After Drum Roll, the kids spotted the play area and made a beeline for it. They played for 15 or 20 minutes before our scheduled time for Experimentation Station. The kids each had a tray with two cups filled with red water. The staff member doing the demonstration was very matter-of-fact and didn’t seem very interested in entertaining the kids. She had them add dish soap to one cup and baking soda to both of them and stir it in. They chose one of the cups to add vinegar to and then watched the result. Then the staff member pulled out a volcano and did the same experiment in the volcano for the kids to watch.
After another visit to the play area it was time for Creative Kitchen. My kids, my friend’s kids, and all of the other kids assigned to that time gathered at the kitchen and waited, but no one came to lead the activity. After about 10 minutes another parent went to the front desk to ask and it was about another 5 minutes before someone came over the the kitchen. The staff member that did finally come over (I believe her name was Melanie) seemed to be rushing over from whatever else she had been doing. When she arrived she was friendly and engaging with the kids. The kids got to combine ingredients to make coconut macaroons and then drop the mixture onto parchment paper to go into the oven. The cookies were baked, cooled, and put into individual bags for the children to pick up before they left. (Unfortunately, the parchment paper stuck to the cookies so the kids had to eat them with a little parchment paper on the bottom.)
More play area, then we dragged the kids over to the Splat-tacular Tables. There were easels for painting, a sensory table for the kids to play in, and tables with paints, markers, and glue and small things to glue onto paper. The kids did some painting, gluing, and playing in the sensory table. I wish we had visited the Splat-tacular Tables earlier, maybe even first, because I put the kids’ creations in the drying racks, but they were still very wet by the time we left. Leave lots of time for globs of paint to dry!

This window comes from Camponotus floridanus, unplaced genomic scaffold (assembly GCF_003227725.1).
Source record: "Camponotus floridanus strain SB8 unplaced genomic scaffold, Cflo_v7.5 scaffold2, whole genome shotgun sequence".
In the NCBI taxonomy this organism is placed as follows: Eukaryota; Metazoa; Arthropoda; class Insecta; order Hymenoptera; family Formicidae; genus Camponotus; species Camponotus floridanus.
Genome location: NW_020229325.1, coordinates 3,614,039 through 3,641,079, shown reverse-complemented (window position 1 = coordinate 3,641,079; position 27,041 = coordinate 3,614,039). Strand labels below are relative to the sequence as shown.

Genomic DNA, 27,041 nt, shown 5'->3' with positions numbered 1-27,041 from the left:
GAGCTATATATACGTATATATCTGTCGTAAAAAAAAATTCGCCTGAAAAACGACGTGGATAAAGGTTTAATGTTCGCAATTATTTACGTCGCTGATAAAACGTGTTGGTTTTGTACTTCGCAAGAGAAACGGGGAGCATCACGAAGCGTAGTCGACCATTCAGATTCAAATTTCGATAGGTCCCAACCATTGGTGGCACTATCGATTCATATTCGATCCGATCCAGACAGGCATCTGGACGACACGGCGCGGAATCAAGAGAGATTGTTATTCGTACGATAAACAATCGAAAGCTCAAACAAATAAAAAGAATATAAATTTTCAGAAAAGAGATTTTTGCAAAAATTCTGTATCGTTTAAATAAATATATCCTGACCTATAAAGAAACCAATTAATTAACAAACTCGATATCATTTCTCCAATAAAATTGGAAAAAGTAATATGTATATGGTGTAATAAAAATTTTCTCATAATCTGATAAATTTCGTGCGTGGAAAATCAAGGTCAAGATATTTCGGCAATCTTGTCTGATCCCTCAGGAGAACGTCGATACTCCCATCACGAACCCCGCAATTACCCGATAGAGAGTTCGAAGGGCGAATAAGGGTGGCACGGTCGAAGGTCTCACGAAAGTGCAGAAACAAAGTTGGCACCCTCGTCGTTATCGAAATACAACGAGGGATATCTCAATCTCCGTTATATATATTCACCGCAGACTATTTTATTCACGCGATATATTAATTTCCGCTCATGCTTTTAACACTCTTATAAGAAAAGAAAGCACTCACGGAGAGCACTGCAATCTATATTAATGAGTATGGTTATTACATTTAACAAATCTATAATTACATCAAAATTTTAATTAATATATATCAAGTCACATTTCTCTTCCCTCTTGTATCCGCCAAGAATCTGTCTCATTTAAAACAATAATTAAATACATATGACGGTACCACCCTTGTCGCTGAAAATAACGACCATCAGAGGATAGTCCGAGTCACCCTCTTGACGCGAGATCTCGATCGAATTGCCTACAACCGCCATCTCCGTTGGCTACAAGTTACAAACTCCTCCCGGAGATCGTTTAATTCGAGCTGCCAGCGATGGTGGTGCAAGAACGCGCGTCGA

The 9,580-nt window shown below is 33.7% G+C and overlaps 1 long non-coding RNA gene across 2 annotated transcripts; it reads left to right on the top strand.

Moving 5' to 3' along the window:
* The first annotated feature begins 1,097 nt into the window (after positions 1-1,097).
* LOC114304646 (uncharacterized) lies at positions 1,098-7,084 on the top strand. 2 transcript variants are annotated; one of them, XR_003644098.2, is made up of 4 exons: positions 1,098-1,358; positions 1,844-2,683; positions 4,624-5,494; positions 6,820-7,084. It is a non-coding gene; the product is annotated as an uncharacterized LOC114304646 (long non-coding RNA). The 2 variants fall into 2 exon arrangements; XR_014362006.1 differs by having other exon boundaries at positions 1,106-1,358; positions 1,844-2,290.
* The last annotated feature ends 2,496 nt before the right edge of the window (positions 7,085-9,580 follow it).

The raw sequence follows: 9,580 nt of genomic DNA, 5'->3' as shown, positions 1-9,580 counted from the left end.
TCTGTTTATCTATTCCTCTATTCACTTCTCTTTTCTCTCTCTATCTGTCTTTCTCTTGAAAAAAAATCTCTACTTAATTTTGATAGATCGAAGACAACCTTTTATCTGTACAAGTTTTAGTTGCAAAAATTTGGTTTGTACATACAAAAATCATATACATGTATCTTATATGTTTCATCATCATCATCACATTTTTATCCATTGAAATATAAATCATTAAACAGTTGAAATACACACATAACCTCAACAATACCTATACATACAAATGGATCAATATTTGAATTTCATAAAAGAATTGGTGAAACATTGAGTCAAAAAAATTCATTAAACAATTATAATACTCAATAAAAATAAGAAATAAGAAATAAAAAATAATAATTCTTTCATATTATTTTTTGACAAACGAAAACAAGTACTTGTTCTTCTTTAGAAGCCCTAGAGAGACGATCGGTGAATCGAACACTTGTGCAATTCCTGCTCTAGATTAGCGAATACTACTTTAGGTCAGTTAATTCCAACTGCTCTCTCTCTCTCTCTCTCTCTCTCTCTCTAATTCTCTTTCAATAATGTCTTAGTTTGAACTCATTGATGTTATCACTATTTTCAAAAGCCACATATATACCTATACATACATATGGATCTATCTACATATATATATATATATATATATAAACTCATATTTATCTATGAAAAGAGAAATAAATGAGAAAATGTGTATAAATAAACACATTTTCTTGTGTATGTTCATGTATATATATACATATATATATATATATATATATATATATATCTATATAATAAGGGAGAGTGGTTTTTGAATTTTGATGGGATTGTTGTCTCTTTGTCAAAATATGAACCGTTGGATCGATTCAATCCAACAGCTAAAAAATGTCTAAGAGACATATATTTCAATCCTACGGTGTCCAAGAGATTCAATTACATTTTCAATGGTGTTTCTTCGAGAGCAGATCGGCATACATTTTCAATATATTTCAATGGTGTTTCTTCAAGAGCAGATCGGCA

We got Lil Sprouts craft kits from the front desk (they weren’t ready when we arrived so we were told to pick them up later) and went to the Lil Sprouts area to make a flowered bracelet. The kids enjoyed stringing the pasta, but needed some help getting the flowers onto the yarn.
Of course, it was back to the play area again until it was time for us to leave. Our entire visit lasted about two hours and with the exception of the play area, I don’t think the kids spend any more that fifteen or twenty minutes on any of the activities. There is really limited time you can spend in most of the areas; the scheduled activities (Experimentation Station and Creative Kitchen) are only about 15 minute sessions that you can do one time, Bubbleology and Lil Sprouts require supplies you get from the front desk and you only receive enough for one project for each child, and Drum Roll has very limited space so you can spend longer there but other children will likely be waiting to use the room. The only activities that can really be done for an unlimited time are Splat-tacular Tables and the play areas.
Overall, I was not incredibly impressed. The staff didn’t seem to be keeping up with refilling supplies and most of them weren’t very friendly (with the exception of Melanie, who was friendly, engaged the children, and seemed to be the only staff member that was busy while the rest seemed to be mostly standing around). The activities were okay, but I was really expecting messier stuff. I was a little underwhelmed by the activities and felt like they really weren’t messier than I would do with the kids at home or at a children’s museum. The kids spent the most time in the play area and we had to drag them away from it to do some of the art activities, which really surprised me. Cooper loves anything art related so I was hoping Make A Messterpiece would be perfect for him, but it wound up being pretty much the same kind of art projects he does in his preschool class so they didn’t really hold his attention for very long. Make A Messterpiece is only a couple blocks away from the Kohl Children’s Museum and I would have preferred to go there (and I think the kids would have enjoyed it even more). Even with the discounted Groupon price I felt like we could have done more for our money elsewhere. The kids had fun and I’m sure they’d be happy to return, but I don’t think we’ll be back again unless the prices drop significantly or they improve some of the activities.
Have you visited Make A Messterpiece? What do you think? Would you go back again?